“I cannot and will not assume the collective voice of my gender.”
For those of you unfamiliar with the phrase “rape culture,” generally accepted definitions may be found here, here, even here. The theory implies that our society is comfortable with zero accountability in separating sex from violence, violence from sex, and thus indirectly expects, even condones, rape and other forms of sexual violence. I’ve no problem with such a theory as an ideology, a mechanism of socio-philosophical discussion, a basis for work or research in the social sciences that urges our world to change for the better. I’ve no problem with people living their lives in accordance with this kind of ideology. I’ve no problem with people constructing their own sets of beliefs under its influence.
When I do have a problem is when such an ideology implicates others, implicates me, and grossly, presumptuously, and rigidly categorizes victims and perpetrators.
Ms. Brown asks, in her stirringly passionate and stunningly offensive opinion piece, why men are not angry, why men are not upset that American rape culture “[expects] men to be violent, misogynistic, and to not even notice, let alone care, what a woman wants.”
I appreciate the term “rape culture” and what it has come to define as theory. But, personally, I am not really angry because, historically, the term that posits these criteria in the first place comes from an ideology formed by female feminists. Who I amby such association is their opinion. It is an opinion that they are entitled to and one that can often be proved correct.
That women should have to even consider that what they wear and how they act will influence chances of rape is the fundamental dilemma rape culture addresses. That our society even proposes such a dilemma supports the idea of rape culture to begin with. Given this reality, however ugly or imperfect, actively decreasing the factors that do exist and that do lead to an increased chance of rape may be a more productive day-to-day solution than being proudly and dangerously resistant.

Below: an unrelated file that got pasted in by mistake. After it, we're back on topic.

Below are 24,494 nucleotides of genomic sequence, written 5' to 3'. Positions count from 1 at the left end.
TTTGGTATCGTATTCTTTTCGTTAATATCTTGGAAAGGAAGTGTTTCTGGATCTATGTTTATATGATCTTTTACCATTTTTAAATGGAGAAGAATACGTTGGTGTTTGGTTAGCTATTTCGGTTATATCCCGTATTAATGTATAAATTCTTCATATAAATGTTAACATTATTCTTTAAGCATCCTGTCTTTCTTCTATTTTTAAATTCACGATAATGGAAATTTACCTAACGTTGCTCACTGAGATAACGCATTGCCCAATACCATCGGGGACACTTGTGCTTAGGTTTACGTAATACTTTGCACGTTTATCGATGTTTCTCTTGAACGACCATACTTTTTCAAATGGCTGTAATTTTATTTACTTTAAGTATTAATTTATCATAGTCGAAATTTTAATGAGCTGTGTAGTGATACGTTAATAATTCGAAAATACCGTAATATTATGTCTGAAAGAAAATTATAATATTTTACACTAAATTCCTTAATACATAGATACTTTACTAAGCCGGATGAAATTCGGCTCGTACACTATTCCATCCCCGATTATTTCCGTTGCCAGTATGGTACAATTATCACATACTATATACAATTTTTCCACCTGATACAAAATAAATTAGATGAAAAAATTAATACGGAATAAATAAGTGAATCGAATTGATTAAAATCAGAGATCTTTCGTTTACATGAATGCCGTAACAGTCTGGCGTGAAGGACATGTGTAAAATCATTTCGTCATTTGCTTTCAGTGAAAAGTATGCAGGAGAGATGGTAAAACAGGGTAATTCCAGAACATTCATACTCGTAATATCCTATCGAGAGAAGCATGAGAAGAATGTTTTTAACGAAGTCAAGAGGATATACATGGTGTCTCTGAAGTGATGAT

“When are [men] going to make clear … that THIS IS NOT HOW MEN BEHAVE,” Brown asks—and I don’t have an answer. Nobody knows why people do the things they do. I do not know how men behave. I only know how I behave. And I don’t behave that way.
I do not rape. I do not keep company with men or women who rape. Even trying to associate my ways with those of men or women or anybody is, at best, an idealistic exercise with little resemblance to fact, reality, or the point. I cannot and will not assume the collective voice of my gender. I am not an ambassador for any other being than myself. I will not insult any grouping of people anywhere with generalization or presumption, and I like to think—hope to think—that any other man or woman would similarly withstand.
The Good Men Project itself is a good example of how to begin to interpret a group of people. This very publication says nothing definitive about men as a whole. It is simply a forum where individuals come together to share their own stories, perspectives, opinions. If such things speak to and help readers, that is wonderful. It’s the site’s purpose to create that kind of discourse. But even with hundreds of voices, this publication says little about men as a monolithic group. It remains a log of personal experiences and feelings, compiled through anecdotes, essays, and stories, which only begin to construct a discussion of men, women, fathers, daughters, sons, mothers, what their lives are like, how they are and are not common. It would be a mistake to identify any claim in such a discussion with any larger group. It is a similar mistake to identify any claim of rape with men as part of any group or representation, let alone gender. Such identification is offensive, unjust, and shortsighted.